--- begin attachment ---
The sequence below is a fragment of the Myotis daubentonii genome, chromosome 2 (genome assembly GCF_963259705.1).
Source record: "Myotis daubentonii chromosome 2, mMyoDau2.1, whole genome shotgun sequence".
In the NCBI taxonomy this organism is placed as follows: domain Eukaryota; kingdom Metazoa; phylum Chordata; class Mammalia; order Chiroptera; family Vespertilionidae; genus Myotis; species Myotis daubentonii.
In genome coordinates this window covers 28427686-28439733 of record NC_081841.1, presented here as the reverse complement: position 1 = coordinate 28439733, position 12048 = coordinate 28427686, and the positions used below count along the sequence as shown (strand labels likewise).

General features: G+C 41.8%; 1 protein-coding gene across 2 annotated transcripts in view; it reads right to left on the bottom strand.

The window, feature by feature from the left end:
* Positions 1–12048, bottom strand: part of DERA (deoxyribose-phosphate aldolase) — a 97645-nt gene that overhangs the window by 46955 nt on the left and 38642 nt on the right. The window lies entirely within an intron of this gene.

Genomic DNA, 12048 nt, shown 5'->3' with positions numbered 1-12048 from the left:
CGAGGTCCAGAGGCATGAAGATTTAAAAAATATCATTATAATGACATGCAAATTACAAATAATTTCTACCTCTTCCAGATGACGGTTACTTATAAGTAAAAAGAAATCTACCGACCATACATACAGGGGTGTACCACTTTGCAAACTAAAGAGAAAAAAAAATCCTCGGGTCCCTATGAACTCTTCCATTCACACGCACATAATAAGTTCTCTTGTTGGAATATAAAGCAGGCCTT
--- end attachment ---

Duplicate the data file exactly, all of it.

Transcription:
The sequence below is a fragment of the Myotis daubentonii genome, chromosome 2 (genome assembly GCF_963259705.1).
Source record: "Myotis daubentonii chromosome 2, mMyoDau2.1, whole genome shotgun sequence".
In the NCBI taxonomy this organism is placed as follows: domain Eukaryota; kingdom Metazoa; phylum Chordata; class Mammalia; order Chiroptera; family Vespertilionidae; genus Myotis; species Myotis daubentonii.
In genome coordinates this window covers 28427686-28439733 of record NC_081841.1, presented here as the reverse complement: position 1 = coordinate 28439733, position 12048 = coordinate 28427686, and the positions used below count along the sequence as shown (strand labels likewise).

General features: G+C 41.8%; 1 protein-coding gene across 2 annotated transcripts in view; it reads right to left on the bottom strand.

The window, feature by feature from the left end:
* Positions 1–12048, bottom strand: part of DERA (deoxyribose-phosphate aldolase) — a 97645-nt gene that overhangs the window by 46955 nt on the left and 38642 nt on the right. The window lies entirely within an intron of this gene.

Genomic DNA, 12048 nt, shown 5'->3' with positions numbered 1-12048 from the left:
CGAGGTCCAGAGGCATGAAGATTTAAAAAATATCATTATAATGACATGCAAATTACAAATAATTTCTACCTCTTCCAGATGACGGTTACTTATAAGTAAAAAGAAATCTACCGACCATACATACAGGGGTGTACCACTTTGCAAACTAAAGAGAAAAAAAAATCCTCGGGTCCCTATGAACTCTTCCATTCACACGCACATAATAAGTTCTCTTGTTGGAATATAAAGCAGGCCTT